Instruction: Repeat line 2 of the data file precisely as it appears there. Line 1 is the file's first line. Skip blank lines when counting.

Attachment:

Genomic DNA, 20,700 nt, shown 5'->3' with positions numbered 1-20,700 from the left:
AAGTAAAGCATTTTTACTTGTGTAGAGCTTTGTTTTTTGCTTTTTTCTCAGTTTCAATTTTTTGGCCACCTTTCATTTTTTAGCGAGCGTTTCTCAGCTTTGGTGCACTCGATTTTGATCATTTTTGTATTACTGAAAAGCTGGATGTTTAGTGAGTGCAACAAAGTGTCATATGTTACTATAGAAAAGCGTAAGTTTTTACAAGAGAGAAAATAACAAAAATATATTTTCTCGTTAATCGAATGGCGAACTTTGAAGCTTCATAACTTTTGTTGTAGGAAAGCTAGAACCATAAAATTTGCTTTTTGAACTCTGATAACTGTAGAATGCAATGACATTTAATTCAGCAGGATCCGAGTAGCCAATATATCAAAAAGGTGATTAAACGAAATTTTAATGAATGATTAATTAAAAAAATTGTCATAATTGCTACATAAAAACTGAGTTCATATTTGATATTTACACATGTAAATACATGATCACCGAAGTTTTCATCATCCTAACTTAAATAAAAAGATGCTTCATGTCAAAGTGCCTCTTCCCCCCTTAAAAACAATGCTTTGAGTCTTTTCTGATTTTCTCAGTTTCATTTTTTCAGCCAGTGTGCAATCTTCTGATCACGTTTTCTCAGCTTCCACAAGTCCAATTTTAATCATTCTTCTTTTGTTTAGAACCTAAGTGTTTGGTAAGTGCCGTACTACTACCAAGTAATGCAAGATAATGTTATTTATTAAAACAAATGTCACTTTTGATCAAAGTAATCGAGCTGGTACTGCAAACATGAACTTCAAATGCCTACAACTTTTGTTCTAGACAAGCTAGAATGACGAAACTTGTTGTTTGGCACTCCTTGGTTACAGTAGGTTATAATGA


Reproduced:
AAGTAAAGCATTTTTACTTGTGTAGAGCTTTGTTTTTTGCTTTTTTCTCAGTTTCAATTTTTTGGCCACCTTTCATTTTTTAGCGAGCGTTTCTCAGCTTTGGTGCACTCGATTTTGATCATTTTTGTATTACTGAAAAGCTGGATGTTTAGTGAGTGCAACAAAGTGTCATATGTTACTATAGAAAAGCGTAAGTTTTTACAAGAGAGAAAATAACAAAAATATATTTTCTCGTTAATCGAATGGCGAACTTTGAAGCTTCATAACTTTTGTTGTAGGAAAGCTAGAACCATAAAATTTGCTTTTTGAACTCTGATAACTGTAGAATGCAATGACATTTAATTCAGCAGGATCCGAGTAGCCAATATATCAAAAAGGTGATTAAACGAAATTTTAATGAATGATTAATTAAAAAAATTGTCATAATTGCTACATAAAAACTGAGTTCATATTTGATATTTACACATGTAAATACATGATCACCGAAGTTTTCATCATCCTAACTTAAATAAAAAGATGCTTCATGTCAAAGTGCCTCTTCCCCCCTTAAAAACAATGCTTTGAGTCTTTTCTGATTTTCTCAGTTTCATTTTTTCAGCCAGTGTGCAATCTTCTGATCACGTTTTCTCAGCTTCCACAAGTCCAATTTTAATCATTCTTCTTTTGTTTAGAACCTAAGTGTTTGGTAAGTGCCGTACTACTACCAAGTAATGCAAGATAATGTTATTTATTAAAACAAATGTCACTTTTGATCAAAGTAATCGAGCTGGTACTGCAAACATGAACTTCAAATGCCTACAACTTTTGTTCTAGACAAGCTAGAATGACGAAACTTGTTGTTTGGCACTCCTTGGTTACAGTAGGTTATAATGA